Charge neutralization in the active site of the catalytic trimer of aspartate transcarbamoylase promotes diverse structural changes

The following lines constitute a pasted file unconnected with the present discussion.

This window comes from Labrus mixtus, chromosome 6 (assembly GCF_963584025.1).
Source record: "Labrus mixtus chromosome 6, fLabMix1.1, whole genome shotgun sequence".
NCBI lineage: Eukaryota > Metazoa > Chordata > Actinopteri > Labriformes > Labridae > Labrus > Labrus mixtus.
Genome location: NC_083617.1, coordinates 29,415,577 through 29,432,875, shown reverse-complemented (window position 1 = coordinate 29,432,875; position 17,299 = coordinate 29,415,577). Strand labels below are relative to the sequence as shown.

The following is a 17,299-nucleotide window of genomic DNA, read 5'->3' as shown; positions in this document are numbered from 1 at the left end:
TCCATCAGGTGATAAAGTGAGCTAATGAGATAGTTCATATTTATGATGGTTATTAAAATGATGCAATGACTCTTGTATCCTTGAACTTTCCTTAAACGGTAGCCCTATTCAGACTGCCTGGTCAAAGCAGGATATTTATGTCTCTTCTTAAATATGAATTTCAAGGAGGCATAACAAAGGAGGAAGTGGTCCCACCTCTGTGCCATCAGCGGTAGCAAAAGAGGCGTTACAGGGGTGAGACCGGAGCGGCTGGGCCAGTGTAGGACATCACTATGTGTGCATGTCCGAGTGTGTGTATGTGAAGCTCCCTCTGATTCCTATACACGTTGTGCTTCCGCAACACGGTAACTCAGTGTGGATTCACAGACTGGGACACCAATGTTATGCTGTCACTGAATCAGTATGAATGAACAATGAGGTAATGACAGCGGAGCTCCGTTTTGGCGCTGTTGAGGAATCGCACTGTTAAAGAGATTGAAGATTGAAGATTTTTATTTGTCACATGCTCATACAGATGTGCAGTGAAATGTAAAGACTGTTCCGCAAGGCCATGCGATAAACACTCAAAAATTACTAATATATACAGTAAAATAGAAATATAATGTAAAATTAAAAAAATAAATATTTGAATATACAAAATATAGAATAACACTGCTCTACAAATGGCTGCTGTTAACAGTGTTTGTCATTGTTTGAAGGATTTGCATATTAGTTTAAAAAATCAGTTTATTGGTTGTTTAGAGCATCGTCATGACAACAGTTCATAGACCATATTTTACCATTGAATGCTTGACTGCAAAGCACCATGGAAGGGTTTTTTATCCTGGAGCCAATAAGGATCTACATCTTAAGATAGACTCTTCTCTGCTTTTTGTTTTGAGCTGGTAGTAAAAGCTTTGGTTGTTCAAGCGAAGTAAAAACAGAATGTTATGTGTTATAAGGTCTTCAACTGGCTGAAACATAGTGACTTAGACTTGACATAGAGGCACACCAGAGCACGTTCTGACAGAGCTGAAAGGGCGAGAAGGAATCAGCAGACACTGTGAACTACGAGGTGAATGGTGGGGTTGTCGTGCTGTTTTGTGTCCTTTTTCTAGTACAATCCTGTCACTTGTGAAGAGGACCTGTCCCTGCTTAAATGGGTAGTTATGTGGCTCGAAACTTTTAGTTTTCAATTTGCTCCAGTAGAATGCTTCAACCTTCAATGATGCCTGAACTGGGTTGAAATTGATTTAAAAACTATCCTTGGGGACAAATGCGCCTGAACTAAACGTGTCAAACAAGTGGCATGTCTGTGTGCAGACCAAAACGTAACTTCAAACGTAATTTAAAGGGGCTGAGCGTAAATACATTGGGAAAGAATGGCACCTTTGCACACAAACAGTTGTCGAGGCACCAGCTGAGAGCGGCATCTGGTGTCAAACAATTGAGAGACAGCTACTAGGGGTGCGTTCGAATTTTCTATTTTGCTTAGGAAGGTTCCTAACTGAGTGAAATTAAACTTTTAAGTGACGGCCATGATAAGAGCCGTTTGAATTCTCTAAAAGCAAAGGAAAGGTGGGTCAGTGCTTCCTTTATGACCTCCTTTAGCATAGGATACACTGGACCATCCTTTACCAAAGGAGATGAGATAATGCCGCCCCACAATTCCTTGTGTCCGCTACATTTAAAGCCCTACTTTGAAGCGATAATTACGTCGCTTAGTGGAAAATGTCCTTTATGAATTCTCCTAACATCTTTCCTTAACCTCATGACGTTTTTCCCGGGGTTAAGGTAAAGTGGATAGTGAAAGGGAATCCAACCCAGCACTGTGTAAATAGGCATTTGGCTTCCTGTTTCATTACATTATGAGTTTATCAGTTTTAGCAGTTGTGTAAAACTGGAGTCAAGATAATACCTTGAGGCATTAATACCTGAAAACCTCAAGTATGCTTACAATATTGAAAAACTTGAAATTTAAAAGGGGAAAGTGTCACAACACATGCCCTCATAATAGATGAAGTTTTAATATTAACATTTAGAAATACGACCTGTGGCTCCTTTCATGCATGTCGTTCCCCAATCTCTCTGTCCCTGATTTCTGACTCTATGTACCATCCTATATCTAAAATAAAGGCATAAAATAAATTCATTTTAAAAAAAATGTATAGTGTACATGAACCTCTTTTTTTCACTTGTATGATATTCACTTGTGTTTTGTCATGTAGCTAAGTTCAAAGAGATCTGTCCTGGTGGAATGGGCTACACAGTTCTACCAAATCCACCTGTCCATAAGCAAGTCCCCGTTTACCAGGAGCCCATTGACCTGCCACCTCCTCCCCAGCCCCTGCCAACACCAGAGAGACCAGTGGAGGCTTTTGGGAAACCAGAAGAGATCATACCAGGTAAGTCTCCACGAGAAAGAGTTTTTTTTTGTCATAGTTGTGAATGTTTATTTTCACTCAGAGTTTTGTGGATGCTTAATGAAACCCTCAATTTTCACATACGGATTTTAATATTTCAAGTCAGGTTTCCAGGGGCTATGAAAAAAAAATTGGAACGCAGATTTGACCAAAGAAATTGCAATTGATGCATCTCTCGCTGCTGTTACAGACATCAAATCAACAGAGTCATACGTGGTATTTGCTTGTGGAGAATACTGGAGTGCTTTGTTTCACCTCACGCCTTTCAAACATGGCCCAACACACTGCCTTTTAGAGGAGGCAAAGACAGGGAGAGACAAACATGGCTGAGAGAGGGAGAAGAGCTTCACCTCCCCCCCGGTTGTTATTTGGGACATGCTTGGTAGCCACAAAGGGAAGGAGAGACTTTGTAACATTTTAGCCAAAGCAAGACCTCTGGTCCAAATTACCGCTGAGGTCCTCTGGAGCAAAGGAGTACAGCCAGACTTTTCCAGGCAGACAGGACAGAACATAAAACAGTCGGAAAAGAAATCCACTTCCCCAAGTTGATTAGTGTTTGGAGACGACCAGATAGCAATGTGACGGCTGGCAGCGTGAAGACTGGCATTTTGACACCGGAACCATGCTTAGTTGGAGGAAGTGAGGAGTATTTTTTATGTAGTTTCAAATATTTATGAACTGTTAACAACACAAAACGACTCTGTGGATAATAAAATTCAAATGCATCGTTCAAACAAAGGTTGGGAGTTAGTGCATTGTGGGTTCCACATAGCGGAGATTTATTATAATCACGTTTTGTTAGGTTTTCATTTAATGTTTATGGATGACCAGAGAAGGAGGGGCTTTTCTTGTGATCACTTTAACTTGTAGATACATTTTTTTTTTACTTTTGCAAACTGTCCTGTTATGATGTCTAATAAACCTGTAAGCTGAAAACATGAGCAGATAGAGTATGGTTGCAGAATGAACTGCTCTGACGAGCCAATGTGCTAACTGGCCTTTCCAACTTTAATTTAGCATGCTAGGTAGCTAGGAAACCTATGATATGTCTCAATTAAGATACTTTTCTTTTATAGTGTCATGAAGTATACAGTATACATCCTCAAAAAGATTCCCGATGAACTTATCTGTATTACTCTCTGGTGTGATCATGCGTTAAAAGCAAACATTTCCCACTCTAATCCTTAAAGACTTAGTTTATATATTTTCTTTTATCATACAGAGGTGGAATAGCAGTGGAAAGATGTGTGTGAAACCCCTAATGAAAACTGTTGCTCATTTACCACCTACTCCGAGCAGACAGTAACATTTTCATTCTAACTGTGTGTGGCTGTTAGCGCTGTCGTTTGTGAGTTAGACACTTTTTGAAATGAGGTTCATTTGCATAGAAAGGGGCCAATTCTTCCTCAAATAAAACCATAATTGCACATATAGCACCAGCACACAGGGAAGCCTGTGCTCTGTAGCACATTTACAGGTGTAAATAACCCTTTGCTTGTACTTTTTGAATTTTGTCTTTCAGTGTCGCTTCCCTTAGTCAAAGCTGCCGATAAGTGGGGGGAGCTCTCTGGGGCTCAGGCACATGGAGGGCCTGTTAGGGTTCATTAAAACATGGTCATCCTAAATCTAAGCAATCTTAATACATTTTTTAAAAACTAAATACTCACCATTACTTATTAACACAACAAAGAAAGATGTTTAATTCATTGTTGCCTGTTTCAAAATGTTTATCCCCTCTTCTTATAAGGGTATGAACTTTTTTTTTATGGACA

A classical model for allosteric regulation of enzyme activity posits an equilibrium between inactive and active conformations. An alternative view is that allosteric activation is achieved by increasing the potential for conformational changes that are essential for catalysis. In the present study, substitution of a basic residue in the active site of the catalytic (C) trimer of aspartate transcarbamoylase with a non-polar residue results in large interdomain hinge changes in the three chains of the trimer. One conformation is more open than the chains in both the wild-type C trimer and the catalytic chains in the holoenzyme, the second is closed similar to the bisubstrate-analog bound conformation and the third hinge angle is intermediate to the other two. The active-site 240s loop conformation is very different between the most open and closed chains, and is disordered in the third chain, as in the holoenzyme. We hypothesize that binding of anionic substrates may promote similar structural changes. Further, the ability of the three catalytic chains in the trimer to access the open and closed active-site conformations simultaneously suggests a cyclic catalytic mechanism, in which at least one of the chains is in an open conformation suitable for substrate binding whereas another chain is closed for catalytic turnover. Based on the many conformations observed for the chains in the isolated catalytic trimer to date, we propose that allosteric activation of the holoenzyme occurs by release of quaternary constraint into an ensemble of active-site conformations.